A Tosa resident since 1991, Christine walks the dog, cooks but avoids housework, writes and reads, and enjoys the company of friends and strangers. Her job takes her around the state, learning about people's health. A Quaker (no, they don't wear blue hats or sell oatmeal or motor oil), she has been known to stand on both sides of the political and philosophic fence at the same time, which is very uncomfortable when you think about it. She writes about pretty much whatever stops in to visit her busy mind at the moment. One reader described her as "incredibly opinionated but not judgmental." That sounds like a good thing to strive for!
Making business work takes a lot more than low taxes.
Two recent experiences, one good, one not so good, made me think about the business owner side of the equation. You'd think when times are hard, customer service would perk up. But that's not always the case. I'm beginning to wonder if it's even often the case.
Younger daughter and I went bike shopping in Tosa yesterday. We didn't pick the best time to do it. Not only was it fried-eggs-on-sidewalk hot, but at 4:30, the rush hour was beginning. Just crossing North Avenue is a perilous adventure at such times. Luckily, the store stayed open until 7 that day, so we stopped worrying about being rushed or about rushing the staff.
The bike store, which will remain nameless because one experience does not a whole story tell, is blessedly small. (Neither of us does well when presented with vast quantities of merchandise.) The cheaper bikes--read: the ones we could afford--were at the front, but we didn't know exactly what we were looking for.
Only one other customer was there. Still, five minutes of clearly aimless wandering failed to elicit any notice from the three men in the back. We could see them, but apparently they could not see us.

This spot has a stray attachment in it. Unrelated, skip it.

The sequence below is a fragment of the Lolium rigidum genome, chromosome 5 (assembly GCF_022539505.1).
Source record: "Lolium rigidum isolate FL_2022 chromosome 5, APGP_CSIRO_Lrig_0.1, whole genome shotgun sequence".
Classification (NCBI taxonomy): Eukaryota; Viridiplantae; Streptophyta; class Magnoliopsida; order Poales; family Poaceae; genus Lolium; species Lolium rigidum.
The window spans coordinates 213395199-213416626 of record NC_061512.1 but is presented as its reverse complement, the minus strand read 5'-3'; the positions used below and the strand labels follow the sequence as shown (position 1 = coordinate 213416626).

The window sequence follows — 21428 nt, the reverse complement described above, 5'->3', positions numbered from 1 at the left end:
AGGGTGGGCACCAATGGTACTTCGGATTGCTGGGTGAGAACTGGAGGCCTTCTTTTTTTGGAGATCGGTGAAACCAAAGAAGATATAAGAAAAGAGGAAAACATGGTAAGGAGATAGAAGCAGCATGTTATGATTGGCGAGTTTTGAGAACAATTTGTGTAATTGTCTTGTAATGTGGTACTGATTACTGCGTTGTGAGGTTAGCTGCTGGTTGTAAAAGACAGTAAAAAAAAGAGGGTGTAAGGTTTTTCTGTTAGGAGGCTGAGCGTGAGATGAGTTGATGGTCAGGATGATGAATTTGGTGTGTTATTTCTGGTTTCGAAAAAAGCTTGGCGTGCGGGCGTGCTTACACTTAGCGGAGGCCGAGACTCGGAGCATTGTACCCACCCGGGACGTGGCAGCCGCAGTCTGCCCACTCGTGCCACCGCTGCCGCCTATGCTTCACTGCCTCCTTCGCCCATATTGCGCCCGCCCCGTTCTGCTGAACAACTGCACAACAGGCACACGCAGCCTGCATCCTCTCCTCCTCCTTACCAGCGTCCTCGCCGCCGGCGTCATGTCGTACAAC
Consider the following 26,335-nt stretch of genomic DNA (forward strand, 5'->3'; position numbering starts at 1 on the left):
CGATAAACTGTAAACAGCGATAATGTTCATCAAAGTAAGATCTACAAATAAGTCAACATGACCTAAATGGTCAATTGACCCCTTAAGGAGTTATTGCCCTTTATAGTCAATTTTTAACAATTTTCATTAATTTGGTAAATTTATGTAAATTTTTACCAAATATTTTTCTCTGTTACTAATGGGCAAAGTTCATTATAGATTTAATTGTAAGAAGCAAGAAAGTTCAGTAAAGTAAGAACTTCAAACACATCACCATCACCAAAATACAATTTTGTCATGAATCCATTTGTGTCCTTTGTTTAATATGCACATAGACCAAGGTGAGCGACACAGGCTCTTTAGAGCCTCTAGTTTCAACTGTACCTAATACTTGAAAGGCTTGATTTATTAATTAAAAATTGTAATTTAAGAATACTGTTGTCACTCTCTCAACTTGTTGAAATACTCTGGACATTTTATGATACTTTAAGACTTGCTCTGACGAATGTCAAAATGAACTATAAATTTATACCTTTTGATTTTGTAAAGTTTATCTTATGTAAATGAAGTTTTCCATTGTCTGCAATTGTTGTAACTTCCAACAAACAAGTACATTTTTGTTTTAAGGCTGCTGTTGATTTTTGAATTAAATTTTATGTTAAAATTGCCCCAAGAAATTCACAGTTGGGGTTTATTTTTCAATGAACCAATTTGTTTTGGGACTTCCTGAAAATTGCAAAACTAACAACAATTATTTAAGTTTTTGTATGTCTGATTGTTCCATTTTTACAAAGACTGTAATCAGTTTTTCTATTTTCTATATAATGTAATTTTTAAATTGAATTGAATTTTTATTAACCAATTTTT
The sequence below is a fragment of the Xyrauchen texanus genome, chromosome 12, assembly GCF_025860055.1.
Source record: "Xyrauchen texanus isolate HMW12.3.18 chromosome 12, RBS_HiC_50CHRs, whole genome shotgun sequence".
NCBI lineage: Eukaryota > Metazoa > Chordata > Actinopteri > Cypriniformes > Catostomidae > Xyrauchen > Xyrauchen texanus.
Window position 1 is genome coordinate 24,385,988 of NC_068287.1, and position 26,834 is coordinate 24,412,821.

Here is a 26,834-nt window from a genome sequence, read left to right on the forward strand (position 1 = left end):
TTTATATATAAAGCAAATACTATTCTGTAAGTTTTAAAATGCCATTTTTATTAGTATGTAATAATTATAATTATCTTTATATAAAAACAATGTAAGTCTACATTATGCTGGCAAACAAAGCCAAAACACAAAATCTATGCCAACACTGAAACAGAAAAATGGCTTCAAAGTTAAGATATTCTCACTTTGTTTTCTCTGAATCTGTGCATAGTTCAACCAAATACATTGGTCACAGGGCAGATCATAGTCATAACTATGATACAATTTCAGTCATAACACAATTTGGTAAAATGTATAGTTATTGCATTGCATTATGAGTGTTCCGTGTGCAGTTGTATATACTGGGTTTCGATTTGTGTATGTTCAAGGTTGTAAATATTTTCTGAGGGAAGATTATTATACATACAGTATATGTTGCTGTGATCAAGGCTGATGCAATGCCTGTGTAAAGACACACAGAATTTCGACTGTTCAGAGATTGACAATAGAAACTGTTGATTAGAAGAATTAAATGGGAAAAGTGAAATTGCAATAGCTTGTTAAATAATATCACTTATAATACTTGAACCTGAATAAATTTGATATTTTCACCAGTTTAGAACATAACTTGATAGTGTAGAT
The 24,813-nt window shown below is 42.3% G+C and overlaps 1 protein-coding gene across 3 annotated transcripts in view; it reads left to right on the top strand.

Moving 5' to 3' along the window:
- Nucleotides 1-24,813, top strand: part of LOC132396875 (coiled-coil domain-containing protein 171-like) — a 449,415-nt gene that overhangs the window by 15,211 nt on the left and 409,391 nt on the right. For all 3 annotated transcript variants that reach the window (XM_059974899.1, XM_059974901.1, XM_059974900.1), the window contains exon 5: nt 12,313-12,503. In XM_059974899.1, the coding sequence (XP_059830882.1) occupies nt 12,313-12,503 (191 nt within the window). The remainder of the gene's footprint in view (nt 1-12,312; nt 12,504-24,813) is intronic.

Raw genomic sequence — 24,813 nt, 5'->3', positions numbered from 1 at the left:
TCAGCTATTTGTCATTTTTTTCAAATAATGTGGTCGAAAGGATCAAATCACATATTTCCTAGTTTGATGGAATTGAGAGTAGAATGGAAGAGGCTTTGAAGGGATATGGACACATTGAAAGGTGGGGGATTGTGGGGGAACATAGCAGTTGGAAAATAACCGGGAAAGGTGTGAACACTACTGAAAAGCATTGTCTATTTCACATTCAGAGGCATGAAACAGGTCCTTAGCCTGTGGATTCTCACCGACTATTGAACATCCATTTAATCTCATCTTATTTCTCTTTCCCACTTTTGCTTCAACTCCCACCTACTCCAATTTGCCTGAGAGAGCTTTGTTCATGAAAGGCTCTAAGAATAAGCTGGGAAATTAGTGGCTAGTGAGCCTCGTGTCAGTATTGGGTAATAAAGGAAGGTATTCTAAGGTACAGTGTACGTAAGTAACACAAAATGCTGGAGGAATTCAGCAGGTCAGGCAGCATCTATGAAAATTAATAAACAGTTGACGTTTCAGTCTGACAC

Now, as a woman of a certain age, I'm used to being ignored. But I was surprised that my lovely daughter did not inspire some eager customer service. We finally left, shaking our heads.
A brief "hello, I'll be with you in a minute," might have changed the outcome to a more favorable one for customer and owner alike.
A week earlier I'd had a very different experience with a jewelry store in West Allis. Not a jewelry person, I only have a couple pieces, and their value is sentimental. Both belonged to a great aunt who found them during her adventures in Africa. But after 70 years of wearing by Aunt Lila, my mom, and now me, the ring was bent, the chain broken.
A couple Tosa friends had told me they never went anywhere but Shallow Jewelers to buy gifts for their wives, so I gave it a try.
Three or four other people were there looking at serious jewelry. But I was greeted immediately, the young woman behind the counter got a repair estimate in minutes, and I was out the door, happy, with a promise of one-week turn-around.
Two business days later the clerk called to tell me they were ready.
When I stopped in, the owner said, "These are interesting. Tell me about these pieces." I told the story of a chemistry professor from St. Olaf's who went to Madagascar as a missionary and stayed for 30 years, picking up the necklace on a trip to Kenya. "I thought it was a Serengeti piece," he nodded. "That's pretty close."
"And if they ever stop looking like they look now, bring them back and we'll clean them for no charge," he added.
We talked a little longer, he telling me about his family business and their pride in their work. I told him I'd heard about them years ago and the comments were so positive they stuck. He smiled: "That's why we don't advertise."
Needless to say, if I ever have what marketers call "jewelry needs," I will go back to Shallow. The combination of love for product, reasonable prices, excellent customer service, and quality work is pretty irresistible. And it's the best advertisement in the world.
But I'm pretty easy. Even a smile and a greeting hook me. Bike guys, can you say "hello"?